Tracking Raincoast, past, present, and future

Tracking Raincoast, past, present, and future

As this decade closes, it’s timely to celebrate what we have collectively achieved for BC’s coast.  Raincoast’s past in the Kitlope takes us back three decades to 1990, when Brian Falconer first visited at the invitation of the Haisla and Xenaksiala. The Nations were working to save the Kitlope from clearcut logging, which they ultimately…

We are headed to the Supreme Court for Southern Resident killer whales

We are headed to the Supreme Court for Southern Resident killer whales

Today, Raincoast takes our work to protect Southern Resident killer whales from the Trans Mountain pipeline expansion all the way to the Supreme Court of Canada. Working with Living Oceans Society and our legal team at Ecojustice, we have filed an application for leave to appeal to the Supreme Court. We are arguing that the…

Join us at the Salish Sea Ecosystem Conference in Vancouver

Join us at the Salish Sea Ecosystem Conference in Vancouver

Along with the Lower Fraser Fisheries Alliance, Raincoast is chairing a traditional session at the upcoming Salish Sea Ecosystem Conference April 19-22, 2020 Vancouver Convention Centre Vancouver BC. The session, Toward a vision for Ecological Resilience in the Lower Fraser River, session ID1438, is accepting abstracts until November 1st. Our goal is to bring together…

Backgrounder on Canada’s Pacific salmon fishery losing its Marine Stewardship Council certification

Backgrounder on Canada’s Pacific salmon fishery losing its Marine Stewardship Council certification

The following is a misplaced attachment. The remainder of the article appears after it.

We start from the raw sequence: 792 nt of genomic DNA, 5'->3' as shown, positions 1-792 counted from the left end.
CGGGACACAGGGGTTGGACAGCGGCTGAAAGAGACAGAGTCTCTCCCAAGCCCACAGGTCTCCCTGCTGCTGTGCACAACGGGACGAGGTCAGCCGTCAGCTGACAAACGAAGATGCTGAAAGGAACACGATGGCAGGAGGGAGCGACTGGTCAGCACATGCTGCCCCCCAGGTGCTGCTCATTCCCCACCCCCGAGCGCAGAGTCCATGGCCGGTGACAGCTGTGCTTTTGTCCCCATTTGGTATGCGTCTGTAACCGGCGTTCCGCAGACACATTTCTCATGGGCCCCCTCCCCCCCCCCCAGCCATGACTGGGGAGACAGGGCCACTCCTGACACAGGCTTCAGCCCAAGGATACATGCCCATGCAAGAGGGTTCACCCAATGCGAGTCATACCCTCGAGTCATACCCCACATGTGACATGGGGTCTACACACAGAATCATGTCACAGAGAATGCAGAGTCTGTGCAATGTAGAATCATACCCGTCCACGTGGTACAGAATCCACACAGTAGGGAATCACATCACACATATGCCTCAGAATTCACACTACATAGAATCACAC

What is the Marine Stewardship Council? The Marine Stewardship Council, or “MSC”, is an international, independent non-profit organization which sets a standard for sustainable fishing. Fisheries that wish to demonstrate they are well-managed and sustainable compared to the science-based MSC standards are assessed by a team of experts who are independent of both the fishery…

Habitat use by juvenile salmon, other migratory fish, and resident fish species underscores the importance of estuarine habitat mosaics

Habitat use by juvenile salmon, other migratory fish, and resident fish species underscores the importance of estuarine habitat mosaics

Pacific salmon, especially Chinook and Chum, reside and feed in estuaries during downstream migrations. But the extent to which they rely on estuaries, and which habitats within estuaries, is not well understood. We need to understand this complexity if we are going to enact effective conservation policies. This is especially important in urban systems where habitat loss is ongoing, and at different rates across the estuarine mosaic. The Fraser River estuary, for example, supports a multitude of fish species…

Salmon, bears and people

Salmon, bears and people

Grizzly and black bears do a lot of the heavy lifting when it comes to connecting marine and terrestrial ecosystems along the coast. As fish return each fall to spawn, bears catch salmon and eat them along the river banks or adjacent forests, leaving food and nutrient sources for hundreds of species of scavengers on…

Saving endangered whales: Strategies from above and below the 49th parallel

Saving endangered whales: Strategies from above and below the 49th parallel

On May 10, the Canadian federal government announced its first wide-ranging measures to reduce the primary threats compromising survival of the salmon-eating Southern Resident killer whales reliant on the transboundary waters of the Pacific Northwest and British Columbia. Although federally listed as endangered in 2003 in Canada and 2005 in the US, little has happened…

Approval of Trans Mountain expansion puts Fraser River salmon and Salish Sea estuaries at risk

Approval of Trans Mountain expansion puts Fraser River salmon and Salish Sea estuaries at risk

The Fraser River in British Columbia remains one of the world’s most productive salmon rivers. Equally significant is the Fraser River’s estuary, which serves as vital habitat for fish, bird, and mammal species that are linked across thousands of kilometers of the Northeast Pacific Ocean. All Fraser River populations of salmon…